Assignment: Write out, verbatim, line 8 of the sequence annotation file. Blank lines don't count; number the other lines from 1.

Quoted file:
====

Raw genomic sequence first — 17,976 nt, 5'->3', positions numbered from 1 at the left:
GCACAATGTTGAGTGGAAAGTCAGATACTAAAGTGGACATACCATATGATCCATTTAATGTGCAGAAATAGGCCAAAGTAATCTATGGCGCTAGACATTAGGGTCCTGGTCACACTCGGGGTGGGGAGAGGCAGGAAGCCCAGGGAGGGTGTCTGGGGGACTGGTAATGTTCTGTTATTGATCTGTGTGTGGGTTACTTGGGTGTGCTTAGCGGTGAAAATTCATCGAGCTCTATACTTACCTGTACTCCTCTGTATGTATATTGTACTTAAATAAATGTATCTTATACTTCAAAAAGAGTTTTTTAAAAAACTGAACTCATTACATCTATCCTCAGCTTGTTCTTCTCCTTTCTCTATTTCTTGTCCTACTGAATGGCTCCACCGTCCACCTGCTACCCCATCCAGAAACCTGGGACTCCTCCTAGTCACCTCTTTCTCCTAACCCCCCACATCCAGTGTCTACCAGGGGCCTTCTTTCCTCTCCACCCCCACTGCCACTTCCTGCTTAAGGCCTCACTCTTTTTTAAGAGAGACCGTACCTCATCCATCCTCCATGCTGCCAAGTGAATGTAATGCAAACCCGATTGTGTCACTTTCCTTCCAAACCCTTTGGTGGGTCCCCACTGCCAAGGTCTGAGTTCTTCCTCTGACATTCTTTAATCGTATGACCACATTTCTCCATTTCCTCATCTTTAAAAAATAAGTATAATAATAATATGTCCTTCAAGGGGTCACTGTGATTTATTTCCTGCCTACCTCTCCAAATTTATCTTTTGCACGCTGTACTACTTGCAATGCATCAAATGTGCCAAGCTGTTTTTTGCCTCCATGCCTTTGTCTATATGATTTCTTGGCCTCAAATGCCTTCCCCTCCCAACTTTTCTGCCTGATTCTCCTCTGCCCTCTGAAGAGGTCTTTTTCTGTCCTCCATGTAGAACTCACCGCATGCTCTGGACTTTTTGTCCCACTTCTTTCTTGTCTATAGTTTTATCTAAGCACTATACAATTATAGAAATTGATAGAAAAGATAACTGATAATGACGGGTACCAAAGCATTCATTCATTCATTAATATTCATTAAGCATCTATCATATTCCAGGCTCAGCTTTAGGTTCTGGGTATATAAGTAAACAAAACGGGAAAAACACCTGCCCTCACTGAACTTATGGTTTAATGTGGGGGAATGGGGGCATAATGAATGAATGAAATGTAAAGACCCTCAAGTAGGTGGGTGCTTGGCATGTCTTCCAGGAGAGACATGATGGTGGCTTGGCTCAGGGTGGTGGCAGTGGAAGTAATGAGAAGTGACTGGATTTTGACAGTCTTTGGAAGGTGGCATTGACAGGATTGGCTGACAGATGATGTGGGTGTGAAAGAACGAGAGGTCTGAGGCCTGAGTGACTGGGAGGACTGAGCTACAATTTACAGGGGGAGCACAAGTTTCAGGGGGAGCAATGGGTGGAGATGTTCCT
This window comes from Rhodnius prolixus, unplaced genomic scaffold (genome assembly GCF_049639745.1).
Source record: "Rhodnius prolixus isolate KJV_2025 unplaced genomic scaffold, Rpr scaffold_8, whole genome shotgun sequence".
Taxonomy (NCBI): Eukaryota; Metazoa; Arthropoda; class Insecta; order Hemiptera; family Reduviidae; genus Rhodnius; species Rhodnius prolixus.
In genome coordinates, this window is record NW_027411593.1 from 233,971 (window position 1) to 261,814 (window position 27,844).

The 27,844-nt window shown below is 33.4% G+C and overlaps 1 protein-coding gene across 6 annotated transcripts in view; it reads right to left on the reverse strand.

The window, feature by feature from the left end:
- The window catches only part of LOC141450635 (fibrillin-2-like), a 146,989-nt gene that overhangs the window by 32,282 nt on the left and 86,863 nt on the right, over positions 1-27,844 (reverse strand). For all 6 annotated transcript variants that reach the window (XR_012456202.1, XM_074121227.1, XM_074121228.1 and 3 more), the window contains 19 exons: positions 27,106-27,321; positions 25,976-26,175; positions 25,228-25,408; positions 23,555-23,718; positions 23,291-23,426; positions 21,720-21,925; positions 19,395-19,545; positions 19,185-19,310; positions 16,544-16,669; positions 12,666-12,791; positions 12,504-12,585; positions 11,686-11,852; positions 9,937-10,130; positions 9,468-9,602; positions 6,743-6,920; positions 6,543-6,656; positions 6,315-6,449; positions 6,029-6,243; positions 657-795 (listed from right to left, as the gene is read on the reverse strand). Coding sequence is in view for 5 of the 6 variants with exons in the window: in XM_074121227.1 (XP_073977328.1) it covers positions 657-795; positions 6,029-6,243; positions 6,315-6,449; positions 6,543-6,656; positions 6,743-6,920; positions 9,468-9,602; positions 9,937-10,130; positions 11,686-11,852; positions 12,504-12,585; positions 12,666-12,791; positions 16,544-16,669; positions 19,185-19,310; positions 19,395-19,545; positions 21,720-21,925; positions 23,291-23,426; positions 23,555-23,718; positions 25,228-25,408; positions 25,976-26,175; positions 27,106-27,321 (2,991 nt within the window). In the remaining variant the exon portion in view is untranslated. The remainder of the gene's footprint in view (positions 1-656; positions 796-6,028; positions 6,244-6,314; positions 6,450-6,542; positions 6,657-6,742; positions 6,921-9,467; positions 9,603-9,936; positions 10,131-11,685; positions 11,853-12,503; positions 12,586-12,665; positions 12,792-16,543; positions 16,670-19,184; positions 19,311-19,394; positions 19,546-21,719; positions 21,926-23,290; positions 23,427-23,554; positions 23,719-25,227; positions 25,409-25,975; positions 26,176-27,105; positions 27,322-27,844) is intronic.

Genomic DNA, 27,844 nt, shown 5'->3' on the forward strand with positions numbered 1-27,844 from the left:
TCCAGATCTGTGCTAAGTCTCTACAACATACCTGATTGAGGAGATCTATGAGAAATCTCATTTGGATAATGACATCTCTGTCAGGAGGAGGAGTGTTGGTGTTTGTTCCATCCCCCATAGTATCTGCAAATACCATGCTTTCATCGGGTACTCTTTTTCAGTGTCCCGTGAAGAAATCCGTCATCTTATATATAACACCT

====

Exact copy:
The window, feature by feature from the left end: